Thank you. I just don't buy these like a silver eagles. I have studied them. Books. The more you learn the more you have respect for it. I have learned about the making of the planchet or flan as they call it and yes the edge writing could mean thousand in value. It also determine rarity. If a token has D&H 703. That means one thing if it says 703a that means the edge writing is different and there could be maybe 100 or these increasing the value. So yes it's important P.C.G.S. Does not even start the edge writing on the label. N.G.C. does. But you need the book to get it all or if you hold it up to the light you can make it out. Now the book is free on line. The Token & Coinage of The 18th Century. By Dalton And Hammer. That's our bible. It's exactly like the book however it's not written like a current book you have to learn it. I'm here for any questions you may have. Thanks Mike.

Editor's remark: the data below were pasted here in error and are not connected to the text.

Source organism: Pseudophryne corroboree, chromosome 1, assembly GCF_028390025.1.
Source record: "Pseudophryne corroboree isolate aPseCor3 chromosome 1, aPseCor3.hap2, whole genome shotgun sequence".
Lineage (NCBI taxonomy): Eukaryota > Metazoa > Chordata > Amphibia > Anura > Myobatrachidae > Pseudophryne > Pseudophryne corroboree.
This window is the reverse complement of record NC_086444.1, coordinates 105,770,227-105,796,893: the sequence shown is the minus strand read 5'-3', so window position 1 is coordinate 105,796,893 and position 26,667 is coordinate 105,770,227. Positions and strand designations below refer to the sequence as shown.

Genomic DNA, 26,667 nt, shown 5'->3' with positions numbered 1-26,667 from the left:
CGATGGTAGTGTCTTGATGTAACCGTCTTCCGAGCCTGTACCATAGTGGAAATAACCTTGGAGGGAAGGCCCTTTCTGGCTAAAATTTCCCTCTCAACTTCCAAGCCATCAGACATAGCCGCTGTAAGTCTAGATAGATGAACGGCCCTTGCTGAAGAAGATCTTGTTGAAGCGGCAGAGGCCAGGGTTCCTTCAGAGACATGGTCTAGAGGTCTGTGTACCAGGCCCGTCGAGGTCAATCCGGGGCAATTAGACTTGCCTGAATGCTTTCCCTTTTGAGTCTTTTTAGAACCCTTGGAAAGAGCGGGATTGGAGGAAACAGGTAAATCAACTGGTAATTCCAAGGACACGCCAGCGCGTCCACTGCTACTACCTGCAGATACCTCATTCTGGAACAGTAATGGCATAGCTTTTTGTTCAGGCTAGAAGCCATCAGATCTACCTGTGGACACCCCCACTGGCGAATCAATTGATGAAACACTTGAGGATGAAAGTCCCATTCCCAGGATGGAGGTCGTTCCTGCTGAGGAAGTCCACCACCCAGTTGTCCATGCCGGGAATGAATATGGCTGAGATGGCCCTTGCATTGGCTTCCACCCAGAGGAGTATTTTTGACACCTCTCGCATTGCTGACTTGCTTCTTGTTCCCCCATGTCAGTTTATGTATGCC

Edited by MIKE BYRNE